Meet the new exosuit that provides the back support that construction workers need and the versatility they require. Then watch video of it in action.
The amount of time construction workers spend bending and squatting to get their work done is a big reason why they experience high rates of back pain. Hours spent bending to make sure work is done properly add up. And that makes for more than just a sore back at the end of the day. As a certified professional ergonomist, physical therapist, and certified workers compensation healthcare provider, I can attest to the physical and financial costs—both for the construction workers and their employers. In the clinic, I’ve seen too many construction workers for treatment of daily chronic low back pain. But now, there’s a tool that can help reduce the risk for back injuries in this hardworking industry and, hopefully, keep them out of the PT clinic in the first place.
Continuing our look at 5 Industries Ready to Reduce Back Pain, today we show how exoskeleton technology has achieved the extreme versatility needed for adoption in the construction industry. And then we share videos of our exo in action.
Facing the Realities of Construction Work
The leading causes of preventable injuries in the construction industry are overexertion from lifting and lowering objects, as well as awkward postures like bending (Bureau of Labor Statistics, 2015). I’ve spoken with construction workers in their twenties who already have daily back pain and problems that negatively impact their quality of life. Listening to their stories fuels my desire to do something about the global pandemic that is back pain. While there really isn’t an industry immune from this risk, construction’s statistics are particularly prominent. In the face of that reality, what’s to be done?
The National Institute for Occupational Safety and Health (NIOSH) highlighted the potential for exoskeletons in the construction industry (Zingman et al., 2017). Further industry perspectives and research gaps were published in a recent study (Kim et al., 2019). The perceived benefits are clear: potential to reduce injuries, retain workers, and boost productivity. But the potential barriers are equally familiar, with concerns over exoskeleton versatility, reliability, comfort, and cost.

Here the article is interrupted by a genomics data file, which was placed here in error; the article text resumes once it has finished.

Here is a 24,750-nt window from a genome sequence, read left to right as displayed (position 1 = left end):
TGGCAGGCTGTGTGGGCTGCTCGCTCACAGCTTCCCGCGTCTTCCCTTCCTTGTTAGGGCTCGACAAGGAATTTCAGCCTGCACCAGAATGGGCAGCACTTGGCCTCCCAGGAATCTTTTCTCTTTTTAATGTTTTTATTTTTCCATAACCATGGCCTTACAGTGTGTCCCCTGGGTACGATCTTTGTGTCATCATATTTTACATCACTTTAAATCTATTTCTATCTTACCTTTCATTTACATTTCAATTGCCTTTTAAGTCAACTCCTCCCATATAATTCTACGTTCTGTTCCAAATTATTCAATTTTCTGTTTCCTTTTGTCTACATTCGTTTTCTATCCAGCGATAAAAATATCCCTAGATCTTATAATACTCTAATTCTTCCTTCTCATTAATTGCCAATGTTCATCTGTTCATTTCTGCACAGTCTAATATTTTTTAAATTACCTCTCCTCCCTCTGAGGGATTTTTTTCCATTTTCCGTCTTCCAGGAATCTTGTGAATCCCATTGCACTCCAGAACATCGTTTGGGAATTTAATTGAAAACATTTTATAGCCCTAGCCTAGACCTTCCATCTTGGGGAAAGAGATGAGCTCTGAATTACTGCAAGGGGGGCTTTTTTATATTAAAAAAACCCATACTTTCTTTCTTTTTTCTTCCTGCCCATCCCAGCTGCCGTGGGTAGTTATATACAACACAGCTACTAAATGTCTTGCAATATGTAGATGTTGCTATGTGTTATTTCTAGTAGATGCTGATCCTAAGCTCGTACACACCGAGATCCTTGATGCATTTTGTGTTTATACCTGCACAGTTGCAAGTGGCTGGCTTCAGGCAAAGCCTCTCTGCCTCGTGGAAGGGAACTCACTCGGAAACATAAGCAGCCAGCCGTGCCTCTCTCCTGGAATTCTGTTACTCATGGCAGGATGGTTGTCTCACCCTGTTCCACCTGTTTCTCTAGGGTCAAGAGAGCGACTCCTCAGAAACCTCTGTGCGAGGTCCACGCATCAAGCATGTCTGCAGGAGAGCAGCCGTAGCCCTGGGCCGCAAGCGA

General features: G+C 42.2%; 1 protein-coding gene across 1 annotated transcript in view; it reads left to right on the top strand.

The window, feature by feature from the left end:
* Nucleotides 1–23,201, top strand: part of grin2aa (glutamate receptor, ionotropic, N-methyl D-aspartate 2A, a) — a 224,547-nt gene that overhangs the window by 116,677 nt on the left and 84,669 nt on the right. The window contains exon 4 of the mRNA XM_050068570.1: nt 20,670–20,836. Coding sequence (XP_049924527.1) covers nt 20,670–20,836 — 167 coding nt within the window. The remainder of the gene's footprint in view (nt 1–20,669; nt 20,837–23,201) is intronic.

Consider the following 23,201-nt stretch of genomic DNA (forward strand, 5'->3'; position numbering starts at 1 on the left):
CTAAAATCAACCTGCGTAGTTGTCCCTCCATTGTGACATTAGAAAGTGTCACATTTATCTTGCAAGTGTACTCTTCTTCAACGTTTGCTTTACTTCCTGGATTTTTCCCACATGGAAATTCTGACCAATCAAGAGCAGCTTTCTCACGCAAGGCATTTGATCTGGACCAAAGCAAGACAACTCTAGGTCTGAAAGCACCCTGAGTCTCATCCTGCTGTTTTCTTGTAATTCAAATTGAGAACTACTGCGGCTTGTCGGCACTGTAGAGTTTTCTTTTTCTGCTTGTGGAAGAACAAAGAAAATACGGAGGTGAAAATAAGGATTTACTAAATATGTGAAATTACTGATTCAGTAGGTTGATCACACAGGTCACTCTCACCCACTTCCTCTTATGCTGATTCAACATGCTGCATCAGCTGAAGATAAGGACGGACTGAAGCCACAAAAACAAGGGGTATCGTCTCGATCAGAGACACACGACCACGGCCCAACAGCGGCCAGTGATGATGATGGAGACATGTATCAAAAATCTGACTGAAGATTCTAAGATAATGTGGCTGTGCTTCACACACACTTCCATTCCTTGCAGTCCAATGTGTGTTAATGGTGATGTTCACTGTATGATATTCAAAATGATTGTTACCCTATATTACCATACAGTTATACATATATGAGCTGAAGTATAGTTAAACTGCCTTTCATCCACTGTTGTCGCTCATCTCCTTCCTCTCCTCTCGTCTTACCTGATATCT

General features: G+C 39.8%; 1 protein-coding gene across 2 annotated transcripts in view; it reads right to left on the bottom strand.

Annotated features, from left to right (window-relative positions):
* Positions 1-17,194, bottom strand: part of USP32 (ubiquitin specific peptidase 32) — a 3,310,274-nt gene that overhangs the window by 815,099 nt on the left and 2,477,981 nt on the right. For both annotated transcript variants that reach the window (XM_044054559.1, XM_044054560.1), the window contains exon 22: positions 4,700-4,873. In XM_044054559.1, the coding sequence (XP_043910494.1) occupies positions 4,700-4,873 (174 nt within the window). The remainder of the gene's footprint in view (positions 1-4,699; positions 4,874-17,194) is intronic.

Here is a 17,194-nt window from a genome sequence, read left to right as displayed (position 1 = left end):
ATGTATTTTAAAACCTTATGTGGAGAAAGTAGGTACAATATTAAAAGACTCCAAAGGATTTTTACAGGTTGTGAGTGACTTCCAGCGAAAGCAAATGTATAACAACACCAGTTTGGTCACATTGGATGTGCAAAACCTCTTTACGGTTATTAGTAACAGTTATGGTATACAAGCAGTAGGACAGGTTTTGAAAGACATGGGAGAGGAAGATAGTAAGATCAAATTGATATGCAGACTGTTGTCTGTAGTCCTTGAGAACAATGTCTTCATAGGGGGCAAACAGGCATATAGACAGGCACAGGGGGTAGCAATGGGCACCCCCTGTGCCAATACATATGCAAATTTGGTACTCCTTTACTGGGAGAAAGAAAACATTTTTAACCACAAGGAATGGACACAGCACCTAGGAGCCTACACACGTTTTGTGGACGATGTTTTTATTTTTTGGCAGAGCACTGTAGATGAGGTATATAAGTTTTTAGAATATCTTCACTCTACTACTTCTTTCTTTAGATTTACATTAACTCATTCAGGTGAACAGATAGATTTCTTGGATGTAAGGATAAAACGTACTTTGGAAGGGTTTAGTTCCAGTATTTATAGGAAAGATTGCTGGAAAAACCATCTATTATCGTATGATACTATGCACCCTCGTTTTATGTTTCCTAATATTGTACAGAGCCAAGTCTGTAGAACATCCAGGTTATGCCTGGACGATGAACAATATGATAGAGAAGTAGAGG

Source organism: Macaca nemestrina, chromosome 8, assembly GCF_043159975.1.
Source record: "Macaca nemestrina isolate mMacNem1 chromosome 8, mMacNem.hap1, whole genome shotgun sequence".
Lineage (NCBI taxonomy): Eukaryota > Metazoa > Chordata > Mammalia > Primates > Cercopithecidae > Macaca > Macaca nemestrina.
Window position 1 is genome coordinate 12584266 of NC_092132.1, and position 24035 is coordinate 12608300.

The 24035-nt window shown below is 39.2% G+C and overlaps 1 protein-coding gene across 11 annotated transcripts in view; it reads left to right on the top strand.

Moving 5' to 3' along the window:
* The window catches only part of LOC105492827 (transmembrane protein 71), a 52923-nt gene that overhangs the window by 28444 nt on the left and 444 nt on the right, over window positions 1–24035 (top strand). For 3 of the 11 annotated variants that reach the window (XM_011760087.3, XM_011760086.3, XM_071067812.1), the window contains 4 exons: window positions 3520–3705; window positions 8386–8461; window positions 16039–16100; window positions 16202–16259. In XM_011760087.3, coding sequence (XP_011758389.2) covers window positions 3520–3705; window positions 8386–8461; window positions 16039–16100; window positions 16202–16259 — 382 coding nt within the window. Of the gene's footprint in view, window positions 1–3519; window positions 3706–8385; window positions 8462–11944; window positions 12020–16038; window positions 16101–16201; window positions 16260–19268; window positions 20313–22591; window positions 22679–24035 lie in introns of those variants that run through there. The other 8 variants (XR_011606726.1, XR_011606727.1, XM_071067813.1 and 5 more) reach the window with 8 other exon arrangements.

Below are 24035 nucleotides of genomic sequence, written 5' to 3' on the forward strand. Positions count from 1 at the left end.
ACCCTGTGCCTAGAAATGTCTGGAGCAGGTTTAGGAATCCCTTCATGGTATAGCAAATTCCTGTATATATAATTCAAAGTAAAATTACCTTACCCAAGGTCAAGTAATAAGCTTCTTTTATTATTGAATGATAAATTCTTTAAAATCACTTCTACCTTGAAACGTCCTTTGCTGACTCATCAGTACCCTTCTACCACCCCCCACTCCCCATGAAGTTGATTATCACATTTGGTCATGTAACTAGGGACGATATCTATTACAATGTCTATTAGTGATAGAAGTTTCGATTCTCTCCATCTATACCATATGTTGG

Designing a Truly Versatile Exo
Five years ago, HeroWear began listening to worker feedback and concerns from multiple industries about exoskeletons. This candid feedback made us keenly aware of potential use and adoption barriers. Each and every one of the challenges we heard from workers made it onto our list as we designed our exosuit. The valuable insights of workers led to the Apex: an agile, lightweight exosuit with incredible range of motion that can we worn with other PPE. It’s worn like a backpack, weighs only 3.4 lbs., and takes over 50 lbs. of strain off the back—without motors or batteries. It’s comfortable and designed to fit both men and women.
Although the Apex was specifically designed for logistics and warehouse workers, it’s versatility, reliability, effectiveness, and comfort also meet key criteria for construction work. We’ve found that construction workers enjoy using it on the job for a wide array of work tasks.
Witnessing the Reaction from Workers
Wearing the Apex, the construction workers operated excavators and steamrollers, making unrestricted, quick transitions in and out of these machines whenever they needed. They performed repairs on the equipment, kneeling, bending, and using a combination of brute force, crowbars, sledgehammers, and hand tools to get an excavator track back on its drive motor and for adjusting its track tensioner. They lifted boxes and carried them across the site. They hiked over large mounds of gravel, walking on loose, uneven terrain with ease. They shoveled dirt and gravel. They operated chainsaws and hauled heavy tree limbs. They lifted and carried bags of concrete. They removed and installed decking. They lifted, carried, and cut lumber to build and install the subfloor and framing. They moved in crawlspaces, and installed plumbing and irrigation. They reviewed plans, took measurements, and performed inspections. The Apex was also used for installing trusses and for the roofing work, while wearing fall protection harnesses.
Most importantly, the construction workers told me how they could now perform these tasks without the fatigue and back issues that they usually experienced. These men and women are very happy with the assistance it provides, its ability to support a variety of tasks without hindrance, and most importantly, how it makes their backs feel. Which is music to my ears.
This is project is exciting and ongoing, with new applications being discovered each week as HeroWear actively works with and listens to construction workers to understand how we can assist with other physically demanding tasks. To further support other parts of the body. To customize new exo technologies to support specific worker needs. But from the outset, one thing is clear: The HeroWear Apex is versatile enough, strong enough, and ready enough to take strain off of construction workers’ backs.
This article is the third of five in our 5 Industries Ready to Reduce Back Pain series. Read all five to see how the logistics, manufacturing, agriculture, and healthcare sectors can benefit from new, work-ready exoskeleton technology.